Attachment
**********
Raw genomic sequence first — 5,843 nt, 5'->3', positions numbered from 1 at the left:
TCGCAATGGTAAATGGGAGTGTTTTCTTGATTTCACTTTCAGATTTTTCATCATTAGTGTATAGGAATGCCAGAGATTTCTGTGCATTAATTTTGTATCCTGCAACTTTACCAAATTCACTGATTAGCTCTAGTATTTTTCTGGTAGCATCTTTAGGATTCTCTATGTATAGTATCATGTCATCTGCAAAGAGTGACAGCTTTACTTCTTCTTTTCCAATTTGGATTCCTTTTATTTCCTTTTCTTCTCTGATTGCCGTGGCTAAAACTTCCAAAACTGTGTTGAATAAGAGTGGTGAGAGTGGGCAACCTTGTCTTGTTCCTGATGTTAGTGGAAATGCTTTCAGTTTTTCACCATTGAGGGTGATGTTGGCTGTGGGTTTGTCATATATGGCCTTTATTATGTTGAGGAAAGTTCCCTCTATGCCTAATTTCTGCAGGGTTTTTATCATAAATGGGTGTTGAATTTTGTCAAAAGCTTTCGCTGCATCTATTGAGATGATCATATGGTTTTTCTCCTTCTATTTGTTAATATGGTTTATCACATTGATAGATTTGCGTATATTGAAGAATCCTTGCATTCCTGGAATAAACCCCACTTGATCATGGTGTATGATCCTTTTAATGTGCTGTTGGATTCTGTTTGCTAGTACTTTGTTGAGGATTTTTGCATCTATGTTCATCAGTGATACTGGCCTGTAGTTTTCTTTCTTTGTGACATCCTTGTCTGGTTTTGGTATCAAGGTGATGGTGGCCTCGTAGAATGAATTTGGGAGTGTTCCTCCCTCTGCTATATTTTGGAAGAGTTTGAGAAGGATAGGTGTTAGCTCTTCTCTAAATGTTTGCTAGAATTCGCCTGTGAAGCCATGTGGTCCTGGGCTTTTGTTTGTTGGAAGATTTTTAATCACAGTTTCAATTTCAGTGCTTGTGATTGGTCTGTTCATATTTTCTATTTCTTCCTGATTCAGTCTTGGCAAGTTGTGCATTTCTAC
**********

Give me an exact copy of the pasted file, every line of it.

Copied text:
Raw genomic sequence first — 5,843 nt, 5'->3', positions numbered from 1 at the left:
TCGCAATGGTAAATGGGAGTGTTTTCTTGATTTCACTTTCAGATTTTTCATCATTAGTGTATAGGAATGCCAGAGATTTCTGTGCATTAATTTTGTATCCTGCAACTTTACCAAATTCACTGATTAGCTCTAGTATTTTTCTGGTAGCATCTTTAGGATTCTCTATGTATAGTATCATGTCATCTGCAAAGAGTGACAGCTTTACTTCTTCTTTTCCAATTTGGATTCCTTTTATTTCCTTTTCTTCTCTGATTGCCGTGGCTAAAACTTCCAAAACTGTGTTGAATAAGAGTGGTGAGAGTGGGCAACCTTGTCTTGTTCCTGATGTTAGTGGAAATGCTTTCAGTTTTTCACCATTGAGGGTGATGTTGGCTGTGGGTTTGTCATATATGGCCTTTATTATGTTGAGGAAAGTTCCCTCTATGCCTAATTTCTGCAGGGTTTTTATCATAAATGGGTGTTGAATTTTGTCAAAAGCTTTCGCTGCATCTATTGAGATGATCATATGGTTTTTCTCCTTCTATTTGTTAATATGGTTTATCACATTGATAGATTTGCGTATATTGAAGAATCCTTGCATTCCTGGAATAAACCCCACTTGATCATGGTGTATGATCCTTTTAATGTGCTGTTGGATTCTGTTTGCTAGTACTTTGTTGAGGATTTTTGCATCTATGTTCATCAGTGATACTGGCCTGTAGTTTTCTTTCTTTGTGACATCCTTGTCTGGTTTTGGTATCAAGGTGATGGTGGCCTCGTAGAATGAATTTGGGAGTGTTCCTCCCTCTGCTATATTTTGGAAGAGTTTGAGAAGGATAGGTGTTAGCTCTTCTCTAAATGTTTGCTAGAATTCGCCTGTGAAGCCATGTGGTCCTGGGCTTTTGTTTGTTGGAAGATTTTTAATCACAGTTTCAATTTCAGTGCTTGTGATTGGTCTGTTCATATTTTCTATTTCTTCCTGATTCAGTCTTGGCAAGTTGTGCATTTCTAC